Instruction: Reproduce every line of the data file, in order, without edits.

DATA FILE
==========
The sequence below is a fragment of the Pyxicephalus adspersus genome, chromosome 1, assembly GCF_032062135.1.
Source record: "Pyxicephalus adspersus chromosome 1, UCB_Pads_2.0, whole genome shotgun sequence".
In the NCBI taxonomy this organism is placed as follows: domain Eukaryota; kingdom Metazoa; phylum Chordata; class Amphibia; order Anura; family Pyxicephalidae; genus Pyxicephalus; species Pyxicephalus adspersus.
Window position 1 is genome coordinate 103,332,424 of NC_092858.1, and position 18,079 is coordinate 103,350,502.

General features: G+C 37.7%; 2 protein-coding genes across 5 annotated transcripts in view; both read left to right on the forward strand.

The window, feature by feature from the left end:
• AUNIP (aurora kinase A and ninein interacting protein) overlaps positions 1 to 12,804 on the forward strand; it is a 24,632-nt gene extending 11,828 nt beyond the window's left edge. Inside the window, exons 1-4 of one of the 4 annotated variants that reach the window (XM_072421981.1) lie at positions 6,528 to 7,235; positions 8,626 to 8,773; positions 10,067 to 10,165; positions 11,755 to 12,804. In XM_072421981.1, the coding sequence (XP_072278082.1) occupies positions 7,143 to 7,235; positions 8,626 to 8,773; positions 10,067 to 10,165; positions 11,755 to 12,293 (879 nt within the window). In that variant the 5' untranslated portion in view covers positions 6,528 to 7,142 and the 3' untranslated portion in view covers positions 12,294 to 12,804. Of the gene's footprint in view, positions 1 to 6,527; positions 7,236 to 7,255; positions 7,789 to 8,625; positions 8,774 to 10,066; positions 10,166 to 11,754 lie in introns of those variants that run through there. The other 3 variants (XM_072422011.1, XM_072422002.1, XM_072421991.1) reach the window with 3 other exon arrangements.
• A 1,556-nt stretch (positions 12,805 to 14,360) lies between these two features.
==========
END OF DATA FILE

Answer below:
The sequence below is a fragment of the Pyxicephalus adspersus genome, chromosome 1, assembly GCF_032062135.1.
Source record: "Pyxicephalus adspersus chromosome 1, UCB_Pads_2.0, whole genome shotgun sequence".
In the NCBI taxonomy this organism is placed as follows: domain Eukaryota; kingdom Metazoa; phylum Chordata; class Amphibia; order Anura; family Pyxicephalidae; genus Pyxicephalus; species Pyxicephalus adspersus.
Window position 1 is genome coordinate 103,332,424 of NC_092858.1, and position 18,079 is coordinate 103,350,502.

General features: G+C 37.7%; 2 protein-coding genes across 5 annotated transcripts in view; both read left to right on the forward strand.

The window, feature by feature from the left end:
• AUNIP (aurora kinase A and ninein interacting protein) overlaps positions 1 to 12,804 on the forward strand; it is a 24,632-nt gene extending 11,828 nt beyond the window's left edge. Inside the window, exons 1-4 of one of the 4 annotated variants that reach the window (XM_072421981.1) lie at positions 6,528 to 7,235; positions 8,626 to 8,773; positions 10,067 to 10,165; positions 11,755 to 12,804. In XM_072421981.1, the coding sequence (XP_072278082.1) occupies positions 7,143 to 7,235; positions 8,626 to 8,773; positions 10,067 to 10,165; positions 11,755 to 12,293 (879 nt within the window). In that variant the 5' untranslated portion in view covers positions 6,528 to 7,142 and the 3' untranslated portion in view covers positions 12,294 to 12,804. Of the gene's footprint in view, positions 1 to 6,527; positions 7,236 to 7,255; positions 7,789 to 8,625; positions 8,774 to 10,066; positions 10,166 to 11,754 lie in introns of those variants that run through there. The other 3 variants (XM_072422011.1, XM_072422002.1, XM_072421991.1) reach the window with 3 other exon arrangements.
• A 1,556-nt stretch (positions 12,805 to 14,360) lies between these two features.